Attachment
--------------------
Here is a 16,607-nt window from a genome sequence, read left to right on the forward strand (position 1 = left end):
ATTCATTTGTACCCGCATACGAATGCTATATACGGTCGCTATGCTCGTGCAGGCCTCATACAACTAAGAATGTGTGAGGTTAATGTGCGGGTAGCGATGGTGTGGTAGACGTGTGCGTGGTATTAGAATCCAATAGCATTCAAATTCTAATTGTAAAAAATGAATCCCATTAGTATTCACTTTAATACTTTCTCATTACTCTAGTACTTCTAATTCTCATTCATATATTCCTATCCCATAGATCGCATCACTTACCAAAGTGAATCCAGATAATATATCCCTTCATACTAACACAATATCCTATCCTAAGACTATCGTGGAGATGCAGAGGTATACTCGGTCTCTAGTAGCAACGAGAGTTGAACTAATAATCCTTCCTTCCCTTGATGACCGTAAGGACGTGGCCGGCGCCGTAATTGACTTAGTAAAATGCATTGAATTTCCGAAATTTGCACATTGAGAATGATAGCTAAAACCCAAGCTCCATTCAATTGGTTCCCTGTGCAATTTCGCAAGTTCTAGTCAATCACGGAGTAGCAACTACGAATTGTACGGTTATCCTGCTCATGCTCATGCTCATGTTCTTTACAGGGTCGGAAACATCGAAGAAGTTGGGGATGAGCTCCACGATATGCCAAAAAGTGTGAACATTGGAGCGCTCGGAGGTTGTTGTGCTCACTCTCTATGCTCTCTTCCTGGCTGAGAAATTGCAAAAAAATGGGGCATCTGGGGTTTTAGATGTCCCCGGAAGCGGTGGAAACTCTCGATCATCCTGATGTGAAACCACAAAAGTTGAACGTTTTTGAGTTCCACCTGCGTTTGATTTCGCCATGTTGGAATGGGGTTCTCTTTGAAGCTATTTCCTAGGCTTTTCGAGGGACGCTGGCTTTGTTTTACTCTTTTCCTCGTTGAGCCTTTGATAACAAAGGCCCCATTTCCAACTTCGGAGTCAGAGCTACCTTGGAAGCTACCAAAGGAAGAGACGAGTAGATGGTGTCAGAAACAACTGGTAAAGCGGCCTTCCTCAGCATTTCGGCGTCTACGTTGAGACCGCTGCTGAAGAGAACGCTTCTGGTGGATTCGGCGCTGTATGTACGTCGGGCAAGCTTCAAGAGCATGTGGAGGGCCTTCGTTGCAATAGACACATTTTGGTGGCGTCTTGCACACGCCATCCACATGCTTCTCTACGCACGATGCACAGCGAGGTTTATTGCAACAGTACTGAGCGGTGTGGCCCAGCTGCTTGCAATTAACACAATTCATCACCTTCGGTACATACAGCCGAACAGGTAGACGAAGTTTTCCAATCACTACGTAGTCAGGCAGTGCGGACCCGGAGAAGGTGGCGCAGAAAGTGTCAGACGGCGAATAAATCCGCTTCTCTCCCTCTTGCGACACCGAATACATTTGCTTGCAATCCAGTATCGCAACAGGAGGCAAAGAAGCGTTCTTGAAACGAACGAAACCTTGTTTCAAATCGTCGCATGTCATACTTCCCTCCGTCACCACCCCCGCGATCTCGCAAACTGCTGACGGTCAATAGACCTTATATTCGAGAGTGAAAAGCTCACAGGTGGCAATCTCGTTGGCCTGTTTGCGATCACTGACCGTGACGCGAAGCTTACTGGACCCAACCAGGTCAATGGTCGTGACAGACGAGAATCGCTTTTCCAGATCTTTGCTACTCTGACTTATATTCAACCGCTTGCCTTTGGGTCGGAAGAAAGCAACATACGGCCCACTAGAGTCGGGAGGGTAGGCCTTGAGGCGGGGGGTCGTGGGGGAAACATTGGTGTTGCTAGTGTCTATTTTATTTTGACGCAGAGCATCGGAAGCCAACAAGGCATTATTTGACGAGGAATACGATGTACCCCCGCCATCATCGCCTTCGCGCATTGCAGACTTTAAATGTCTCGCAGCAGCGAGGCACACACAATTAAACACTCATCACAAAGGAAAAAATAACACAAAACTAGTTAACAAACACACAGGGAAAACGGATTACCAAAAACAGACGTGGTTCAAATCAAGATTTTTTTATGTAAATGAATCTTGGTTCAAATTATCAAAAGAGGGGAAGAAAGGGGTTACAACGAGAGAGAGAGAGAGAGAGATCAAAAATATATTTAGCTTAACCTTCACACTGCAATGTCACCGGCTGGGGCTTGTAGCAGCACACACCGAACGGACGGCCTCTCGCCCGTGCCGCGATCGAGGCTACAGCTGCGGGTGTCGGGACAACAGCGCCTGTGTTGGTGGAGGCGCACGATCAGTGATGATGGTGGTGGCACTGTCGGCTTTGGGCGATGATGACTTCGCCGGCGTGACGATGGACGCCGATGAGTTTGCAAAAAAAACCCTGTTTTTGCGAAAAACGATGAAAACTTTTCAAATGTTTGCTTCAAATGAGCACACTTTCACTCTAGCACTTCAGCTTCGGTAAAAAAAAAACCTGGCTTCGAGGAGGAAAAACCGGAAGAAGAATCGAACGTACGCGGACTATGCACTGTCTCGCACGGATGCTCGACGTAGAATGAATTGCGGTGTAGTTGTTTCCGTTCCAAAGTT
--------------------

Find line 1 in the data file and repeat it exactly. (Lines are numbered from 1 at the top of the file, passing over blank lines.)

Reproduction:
Here is a 16,607-nt window from a genome sequence, read left to right on the forward strand (position 1 = left end):